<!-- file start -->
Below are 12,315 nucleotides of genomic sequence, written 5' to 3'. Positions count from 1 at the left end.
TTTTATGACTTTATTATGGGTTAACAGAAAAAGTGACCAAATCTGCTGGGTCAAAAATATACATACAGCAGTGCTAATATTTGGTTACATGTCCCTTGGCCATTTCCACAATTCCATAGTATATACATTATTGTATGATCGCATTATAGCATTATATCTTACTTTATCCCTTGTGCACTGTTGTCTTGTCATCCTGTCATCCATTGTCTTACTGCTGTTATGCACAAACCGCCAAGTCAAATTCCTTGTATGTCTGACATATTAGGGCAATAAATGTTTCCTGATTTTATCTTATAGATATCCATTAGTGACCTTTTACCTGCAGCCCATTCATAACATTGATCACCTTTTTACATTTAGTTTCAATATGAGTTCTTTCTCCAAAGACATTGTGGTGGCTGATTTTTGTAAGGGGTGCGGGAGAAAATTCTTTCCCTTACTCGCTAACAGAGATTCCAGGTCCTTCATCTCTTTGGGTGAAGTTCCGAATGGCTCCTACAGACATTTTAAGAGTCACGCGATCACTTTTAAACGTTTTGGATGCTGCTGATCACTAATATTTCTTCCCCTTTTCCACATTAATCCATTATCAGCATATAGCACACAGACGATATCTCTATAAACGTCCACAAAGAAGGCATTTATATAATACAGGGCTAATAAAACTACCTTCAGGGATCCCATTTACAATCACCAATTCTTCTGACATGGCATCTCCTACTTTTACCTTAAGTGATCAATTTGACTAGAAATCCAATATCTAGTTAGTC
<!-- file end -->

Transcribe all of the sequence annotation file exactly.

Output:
Below are 12,315 nucleotides of genomic sequence, written 5' to 3'. Positions count from 1 at the left end.
TTTTATGACTTTATTATGGGTTAACAGAAAAAGTGACCAAATCTGCTGGGTCAAAAATATACATACAGCAGTGCTAATATTTGGTTACATGTCCCTTGGCCATTTCCACAATTCCATAGTATATACATTATTGTATGATCGCATTATAGCATTATATCTTACTTTATCCCTTGTGCACTGTTGTCTTGTCATCCTGTCATCCATTGTCTTACTGCTGTTATGCACAAACCGCCAAGTCAAATTCCTTGTATGTCTGACATATTAGGGCAATAAATGTTTCCTGATTTTATCTTATAGATATCCATTAGTGACCTTTTACCTGCAGCCCATTCATAACATTGATCACCTTTTTACATTTAGTTTCAATATGAGTTCTTTCTCCAAAGACATTGTGGTGGCTGATTTTTGTAAGGGGTGCGGGAGAAAATTCTTTCCCTTACTCGCTAACAGAGATTCCAGGTCCTTCATCTCTTTGGGTGAAGTTCCGAATGGCTCCTACAGACATTTTAAGAGTCACGCGATCACTTTTAAACGTTTTGGATGCTGCTGATCACTAATATTTCTTCCCCTTTTCCACATTAATCCATTATCAGCATATAGCACACAGACGATATCTCTATAAACGTCCACAAAGAAGGCATTTATATAATACAGGGCTAATAAAACTACCTTCAGGGATCCCATTTACAATCACCAATTCTTCTGACATGGCATCTCCTACTTTTACCTTAAGTGATCAATTTGACTAGAAATCCAATATCTAGTTAGTC